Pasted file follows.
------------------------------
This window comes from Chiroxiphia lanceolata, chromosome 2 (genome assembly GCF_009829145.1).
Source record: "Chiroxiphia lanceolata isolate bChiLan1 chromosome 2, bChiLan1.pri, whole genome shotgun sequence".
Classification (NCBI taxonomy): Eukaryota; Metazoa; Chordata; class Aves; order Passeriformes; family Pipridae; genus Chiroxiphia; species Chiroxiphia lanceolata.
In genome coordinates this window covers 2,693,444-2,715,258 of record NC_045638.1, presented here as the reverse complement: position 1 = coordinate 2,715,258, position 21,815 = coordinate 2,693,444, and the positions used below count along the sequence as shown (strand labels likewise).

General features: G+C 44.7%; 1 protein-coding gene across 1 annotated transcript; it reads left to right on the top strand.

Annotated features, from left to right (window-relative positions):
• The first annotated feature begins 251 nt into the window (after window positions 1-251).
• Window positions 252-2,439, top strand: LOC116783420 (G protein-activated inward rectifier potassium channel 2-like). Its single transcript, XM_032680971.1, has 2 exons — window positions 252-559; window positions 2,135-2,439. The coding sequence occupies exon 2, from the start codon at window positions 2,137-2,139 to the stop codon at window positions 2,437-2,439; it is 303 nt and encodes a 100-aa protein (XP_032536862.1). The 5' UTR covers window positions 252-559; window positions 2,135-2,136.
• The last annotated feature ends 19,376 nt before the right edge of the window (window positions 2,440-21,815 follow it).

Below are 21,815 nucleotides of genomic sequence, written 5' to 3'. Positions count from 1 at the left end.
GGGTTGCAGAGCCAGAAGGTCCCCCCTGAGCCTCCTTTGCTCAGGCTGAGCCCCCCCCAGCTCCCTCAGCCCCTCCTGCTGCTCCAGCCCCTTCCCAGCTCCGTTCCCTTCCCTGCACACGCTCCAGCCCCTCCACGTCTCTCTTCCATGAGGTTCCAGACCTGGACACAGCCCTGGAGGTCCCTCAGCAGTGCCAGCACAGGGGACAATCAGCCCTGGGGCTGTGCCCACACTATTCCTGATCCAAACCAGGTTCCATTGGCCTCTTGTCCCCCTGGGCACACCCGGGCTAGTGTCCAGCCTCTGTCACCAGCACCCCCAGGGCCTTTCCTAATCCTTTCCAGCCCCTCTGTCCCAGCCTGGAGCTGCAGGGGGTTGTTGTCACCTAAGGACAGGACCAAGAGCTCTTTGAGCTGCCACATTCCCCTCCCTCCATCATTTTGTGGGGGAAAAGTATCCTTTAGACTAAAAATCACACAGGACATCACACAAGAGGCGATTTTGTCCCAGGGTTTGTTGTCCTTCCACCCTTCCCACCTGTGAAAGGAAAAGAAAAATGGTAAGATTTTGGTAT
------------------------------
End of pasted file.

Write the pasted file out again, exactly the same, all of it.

This window comes from Chiroxiphia lanceolata, chromosome 2 (genome assembly GCF_009829145.1).
Source record: "Chiroxiphia lanceolata isolate bChiLan1 chromosome 2, bChiLan1.pri, whole genome shotgun sequence".
Classification (NCBI taxonomy): Eukaryota; Metazoa; Chordata; class Aves; order Passeriformes; family Pipridae; genus Chiroxiphia; species Chiroxiphia lanceolata.
In genome coordinates this window covers 2,693,444-2,715,258 of record NC_045638.1, presented here as the reverse complement: position 1 = coordinate 2,715,258, position 21,815 = coordinate 2,693,444, and the positions used below count along the sequence as shown (strand labels likewise).

General features: G+C 44.7%; 1 protein-coding gene across 1 annotated transcript; it reads left to right on the top strand.

Annotated features, from left to right (window-relative positions):
• The first annotated feature begins 251 nt into the window (after window positions 1-251).
• Window positions 252-2,439, top strand: LOC116783420 (G protein-activated inward rectifier potassium channel 2-like). Its single transcript, XM_032680971.1, has 2 exons — window positions 252-559; window positions 2,135-2,439. The coding sequence occupies exon 2, from the start codon at window positions 2,137-2,139 to the stop codon at window positions 2,437-2,439; it is 303 nt and encodes a 100-aa protein (XP_032536862.1). The 5' UTR covers window positions 252-559; window positions 2,135-2,136.
• The last annotated feature ends 19,376 nt before the right edge of the window (window positions 2,440-21,815 follow it).

Below are 21,815 nucleotides of genomic sequence, written 5' to 3'. Positions count from 1 at the left end.
GGGTTGCAGAGCCAGAAGGTCCCCCCTGAGCCTCCTTTGCTCAGGCTGAGCCCCCCCCAGCTCCCTCAGCCCCTCCTGCTGCTCCAGCCCCTTCCCAGCTCCGTTCCCTTCCCTGCACACGCTCCAGCCCCTCCACGTCTCTCTTCCATGAGGTTCCAGACCTGGACACAGCCCTGGAGGTCCCTCAGCAGTGCCAGCACAGGGGACAATCAGCCCTGGGGCTGTGCCCACACTATTCCTGATCCAAACCAGGTTCCATTGGCCTCTTGTCCCCCTGGGCACACCCGGGCTAGTGTCCAGCCTCTGTCACCAGCACCCCCAGGGCCTTTCCTAATCCTTTCCAGCCCCTCTGTCCCAGCCTGGAGCTGCAGGGGGTTGTTGTCACCTAAGGACAGGACCAAGAGCTCTTTGAGCTGCCACATTCCCCTCCCTCCATCATTTTGTGGGGGAAAAGTATCCTTTAGACTAAAAATCACACAGGACATCACACAAGAGGCGATTTTGTCCCAGGGTTTGTTGTCCTTCCACCCTTCCCACCTGTGAAAGGAAAAGAAAAATGGTAAGATTTTGGTAT